Premier argues that Anderson has not shown that Premier's stated reason for going outside the company for a new director -- that the present staff was not competent to do the job -- was pretextual. Premier admits that it hired Tom Wojnarowski in October 1990 to become Director of Systems Development, although it did not immediately tell its employees that he would be taking this position. Premier notes that Anderson applied for the position in March 1991, once she learned that Premier was filling the position, but after Wojnarowski was hired. Therefore, Premier also states that the position was not available, and Anderson cannot argue that Premier's failure to hire her was due to discrimination.
We determine that the district court did not err by dismissing this claim. Anderson failed to bear her burden of producing evidence to state a discrimination claim for Premier's failure to promote her. Burdine, 450 U.S. 253-55.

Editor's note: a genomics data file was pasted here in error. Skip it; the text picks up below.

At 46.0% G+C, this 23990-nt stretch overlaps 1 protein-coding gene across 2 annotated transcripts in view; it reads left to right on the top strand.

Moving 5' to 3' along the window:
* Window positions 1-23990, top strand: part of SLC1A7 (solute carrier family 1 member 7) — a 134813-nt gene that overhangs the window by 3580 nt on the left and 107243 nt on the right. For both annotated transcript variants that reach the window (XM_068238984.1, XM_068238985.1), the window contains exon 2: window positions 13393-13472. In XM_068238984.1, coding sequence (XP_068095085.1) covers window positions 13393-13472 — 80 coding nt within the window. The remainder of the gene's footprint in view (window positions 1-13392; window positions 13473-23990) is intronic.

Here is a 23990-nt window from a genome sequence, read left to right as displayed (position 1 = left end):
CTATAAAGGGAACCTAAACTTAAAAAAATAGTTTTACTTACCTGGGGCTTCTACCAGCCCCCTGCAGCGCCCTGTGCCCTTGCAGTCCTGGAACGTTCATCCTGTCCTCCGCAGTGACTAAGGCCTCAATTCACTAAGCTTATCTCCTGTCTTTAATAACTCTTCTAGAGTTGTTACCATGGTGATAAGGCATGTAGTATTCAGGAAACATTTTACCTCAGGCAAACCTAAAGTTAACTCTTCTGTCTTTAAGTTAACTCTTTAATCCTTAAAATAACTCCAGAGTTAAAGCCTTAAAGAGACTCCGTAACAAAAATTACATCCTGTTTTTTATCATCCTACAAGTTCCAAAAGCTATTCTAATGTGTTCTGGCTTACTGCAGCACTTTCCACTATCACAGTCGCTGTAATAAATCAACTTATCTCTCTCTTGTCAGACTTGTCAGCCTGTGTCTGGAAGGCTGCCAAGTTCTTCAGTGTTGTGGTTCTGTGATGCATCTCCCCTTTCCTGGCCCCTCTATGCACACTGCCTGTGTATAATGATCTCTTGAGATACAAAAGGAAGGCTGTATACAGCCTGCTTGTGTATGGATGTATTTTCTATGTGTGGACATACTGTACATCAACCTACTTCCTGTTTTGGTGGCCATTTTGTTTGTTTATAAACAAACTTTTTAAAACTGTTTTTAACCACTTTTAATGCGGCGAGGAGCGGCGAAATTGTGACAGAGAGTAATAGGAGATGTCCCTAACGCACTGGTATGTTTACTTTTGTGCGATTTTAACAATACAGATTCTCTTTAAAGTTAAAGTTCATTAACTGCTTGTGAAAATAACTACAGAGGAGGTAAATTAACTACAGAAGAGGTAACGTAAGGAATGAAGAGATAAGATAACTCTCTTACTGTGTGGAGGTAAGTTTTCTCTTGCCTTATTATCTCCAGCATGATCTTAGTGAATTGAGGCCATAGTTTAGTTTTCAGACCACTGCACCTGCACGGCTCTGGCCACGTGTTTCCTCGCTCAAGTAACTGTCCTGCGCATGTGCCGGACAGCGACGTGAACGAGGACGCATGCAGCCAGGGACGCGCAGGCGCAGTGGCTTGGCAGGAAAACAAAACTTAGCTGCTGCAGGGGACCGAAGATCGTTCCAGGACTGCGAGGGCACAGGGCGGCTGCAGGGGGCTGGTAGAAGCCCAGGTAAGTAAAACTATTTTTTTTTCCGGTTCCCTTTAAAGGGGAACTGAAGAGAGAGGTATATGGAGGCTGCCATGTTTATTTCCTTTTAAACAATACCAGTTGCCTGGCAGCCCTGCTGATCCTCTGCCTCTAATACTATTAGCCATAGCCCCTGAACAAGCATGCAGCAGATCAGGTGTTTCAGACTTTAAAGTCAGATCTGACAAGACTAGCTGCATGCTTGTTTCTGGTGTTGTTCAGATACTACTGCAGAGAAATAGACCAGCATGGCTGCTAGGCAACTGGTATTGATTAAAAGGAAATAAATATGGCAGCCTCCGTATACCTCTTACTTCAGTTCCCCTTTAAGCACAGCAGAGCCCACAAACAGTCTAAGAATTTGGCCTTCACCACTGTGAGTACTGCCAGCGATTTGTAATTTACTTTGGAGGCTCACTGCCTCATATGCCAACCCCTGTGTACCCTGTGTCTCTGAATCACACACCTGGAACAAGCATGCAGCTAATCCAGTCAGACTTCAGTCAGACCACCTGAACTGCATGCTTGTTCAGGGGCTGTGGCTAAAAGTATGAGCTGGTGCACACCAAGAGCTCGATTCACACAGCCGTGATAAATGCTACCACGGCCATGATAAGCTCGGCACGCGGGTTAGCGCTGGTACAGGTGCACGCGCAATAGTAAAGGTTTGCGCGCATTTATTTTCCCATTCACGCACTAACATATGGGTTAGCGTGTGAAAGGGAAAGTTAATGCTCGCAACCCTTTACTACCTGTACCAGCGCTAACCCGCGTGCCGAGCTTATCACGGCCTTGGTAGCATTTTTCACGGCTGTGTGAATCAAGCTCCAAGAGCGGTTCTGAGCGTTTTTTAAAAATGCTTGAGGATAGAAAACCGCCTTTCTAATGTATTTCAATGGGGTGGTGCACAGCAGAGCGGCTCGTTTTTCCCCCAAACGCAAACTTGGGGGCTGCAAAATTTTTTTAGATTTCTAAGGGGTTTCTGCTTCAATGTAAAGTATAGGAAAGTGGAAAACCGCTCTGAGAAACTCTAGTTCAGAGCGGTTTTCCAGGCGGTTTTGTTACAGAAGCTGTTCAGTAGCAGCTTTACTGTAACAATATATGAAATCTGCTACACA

Anderson also included a claim for age and sex discrimination, in violation of Ohio Rev. Code Sec. 4112.02(A), under the civil action provision of Sec. 4112.99. Under Ohio law, Anderson's age discrimination claim is barred by the 180- day statute of limitation in Sec. 4112.02(N), but her sex discrimination claim is not, as a six-year limitation term applies to it under Cosgrove v. Williamsburq, 638 N.E.2d 991 (Ohio 1994).
Ohio courts apply the McDonnell Douglas/Burdine framework to claims under state law. See Mitchell v. Toledo Hosp., 964 F.2d 577, 582 (6th Cir. 1992); Plumbers & Steamfitters Joint Apprenticeship Comm. v. Ohio Civ. Rights Comm'n, 421 N.E.2d 128, 131-32 (Ohio 1981). Therefore, for the reasons previously stated, we affirm the district court's dismissal of Anderson state law sex discrimination claim.
We also find that the district court properly dismissed Anderson's breach of contract and promissory estoppel claims, for the reasons stated by that court.
Wojnarowski was first announced as a "special assistant" to Baskind, in October 1990, although he was hired to be Director of Systems Development. Letter, J.A. at 168. In March 1991, Wojnarowski was "publicly" named Director of Systems Development